Breakfast Bentos

Photo_081909_002Yeah, I’m on a bento kick. It’s a hobby that ensures a healthy meal.  It’s better than jello shots or collecting used underwear, so get off my back!

This is a breakfast bento. Tomorrow is going to be a busy day for the man of the house and I. He’s got an ungodly early meeting and I have a class to teach. If I skip breakfast before teaching, I’m throwing dry erase pens and those plastic erasers at the students too soon into the day.  I like to hold off until at least noon…

I’d made “oatnigiri” (cooked steel cut oats molded into shape with cinnamon and sugar) that needed to be used up, so I figured a breakfast bento would be good for both of us to start the day off right.    Yes, yes, the term oatnigiri is a complete abomination since nigiri actually means “pressed rice”.  I didn’t name it and can’t think of a better term. If you can, then I’ll mention your linguistic genius in my next blog post and start using the term, crediting your brilliance.

It is interesting to point out that you can mold glutenous grains other than rice into shapes for later consumption.  If you’re not into rice, but wanna try it, there’s always polenta or a dozen other grains that you can cook sticky and thick, then make sure they’re either sweet or savory to eat for later.  Oatnigiri are good if you like steel cut oats in the first place.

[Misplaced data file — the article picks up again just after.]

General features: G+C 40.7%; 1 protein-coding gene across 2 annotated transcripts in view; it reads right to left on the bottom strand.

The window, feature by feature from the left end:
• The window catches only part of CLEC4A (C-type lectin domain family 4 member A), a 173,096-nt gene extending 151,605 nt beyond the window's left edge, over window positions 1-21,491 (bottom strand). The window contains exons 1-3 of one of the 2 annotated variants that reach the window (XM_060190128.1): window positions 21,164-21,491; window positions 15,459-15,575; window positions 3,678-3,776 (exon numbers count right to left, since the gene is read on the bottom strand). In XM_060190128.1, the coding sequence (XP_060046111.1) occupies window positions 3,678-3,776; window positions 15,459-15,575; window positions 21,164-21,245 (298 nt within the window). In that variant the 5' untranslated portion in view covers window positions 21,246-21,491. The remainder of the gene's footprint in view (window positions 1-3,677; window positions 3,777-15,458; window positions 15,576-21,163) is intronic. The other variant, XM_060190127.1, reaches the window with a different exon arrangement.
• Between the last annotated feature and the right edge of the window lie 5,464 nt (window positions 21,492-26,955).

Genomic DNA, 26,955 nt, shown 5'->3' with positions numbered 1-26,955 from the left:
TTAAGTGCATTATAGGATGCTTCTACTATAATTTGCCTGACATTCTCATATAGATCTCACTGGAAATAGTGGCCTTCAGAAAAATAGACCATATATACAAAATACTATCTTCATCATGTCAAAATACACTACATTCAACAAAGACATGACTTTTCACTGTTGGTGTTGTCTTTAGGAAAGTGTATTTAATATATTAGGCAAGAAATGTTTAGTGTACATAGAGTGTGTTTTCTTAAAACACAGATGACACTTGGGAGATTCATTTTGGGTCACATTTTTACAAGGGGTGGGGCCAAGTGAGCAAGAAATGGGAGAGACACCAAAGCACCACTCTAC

Breakfast is usually a fend for yourself meal in my household, but since I was doing a breakfast bento for myself, it’s just as easy to do two as one.   I’ll do it in preparation for the really busy days.

Photo_081909_003Lunch for the man of the house I did make special, since I have a lunch meeting tomorrow, so wasn’t making one for myself.  I made it sort of special, anyway.  This is actually close to what we had for dinner.  The pork chops weren’t cut into bite-sized bits and I didn’t arrange dinner in a cute box, but while I’m making dinner, it’s just as easy to make a little extra to put in a plastic box for lunch.

I’m going to be taking a train trip to visit a friend sometime next month and need to figure out a couple of good ekiben for myself.  Ideally I’d like one to eat on the way down, then another to eat on the trip back home.   It’s the second one that has me scratching my head.  Of course, he has a fridge, so I suppose all I really have to do is make something that’ll take about 36 hours in a fridge okay, and it’ll be all good.  I’d rather have a bento than train or even train station food.

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